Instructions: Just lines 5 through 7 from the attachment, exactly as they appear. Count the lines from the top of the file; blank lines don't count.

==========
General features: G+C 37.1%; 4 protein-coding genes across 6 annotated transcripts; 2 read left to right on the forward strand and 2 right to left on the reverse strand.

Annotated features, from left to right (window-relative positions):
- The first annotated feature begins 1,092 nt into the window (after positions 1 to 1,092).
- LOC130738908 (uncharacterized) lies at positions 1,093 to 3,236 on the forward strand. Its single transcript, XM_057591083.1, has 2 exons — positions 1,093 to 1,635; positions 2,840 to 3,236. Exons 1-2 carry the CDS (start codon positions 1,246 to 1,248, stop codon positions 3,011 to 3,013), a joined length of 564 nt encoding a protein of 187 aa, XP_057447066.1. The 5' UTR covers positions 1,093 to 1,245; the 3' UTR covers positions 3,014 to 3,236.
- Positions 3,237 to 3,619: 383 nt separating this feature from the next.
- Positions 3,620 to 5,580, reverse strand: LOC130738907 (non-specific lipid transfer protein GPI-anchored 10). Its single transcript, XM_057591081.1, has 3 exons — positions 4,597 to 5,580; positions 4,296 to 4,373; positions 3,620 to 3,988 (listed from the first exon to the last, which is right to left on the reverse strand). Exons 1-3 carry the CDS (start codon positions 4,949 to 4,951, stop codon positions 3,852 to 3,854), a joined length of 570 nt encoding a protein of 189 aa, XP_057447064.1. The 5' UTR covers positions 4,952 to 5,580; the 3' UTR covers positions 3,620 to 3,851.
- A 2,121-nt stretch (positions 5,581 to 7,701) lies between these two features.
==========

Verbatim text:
- Positions 3,237 to 3,619: 383 nt separating this feature from the next.
- Positions 3,620 to 5,580, reverse strand: LOC130738907 (non-specific lipid transfer protein GPI-anchored 10). Its single transcript, XM_057591081.1, has 3 exons — positions 4,597 to 5,580; positions 4,296 to 4,373; positions 3,620 to 3,988 (listed from the first exon to the last, which is right to left on the reverse strand). Exons 1-3 carry the CDS (start codon positions 4,949 to 4,951, stop codon positions 3,852 to 3,854), a joined length of 570 nt encoding a protein of 189 aa, XP_057447064.1. The 5' UTR covers positions 4,952 to 5,580; the 3' UTR covers positions 3,620 to 3,851.
- A 2,121-nt stretch (positions 5,581 to 7,701) lies between these two features.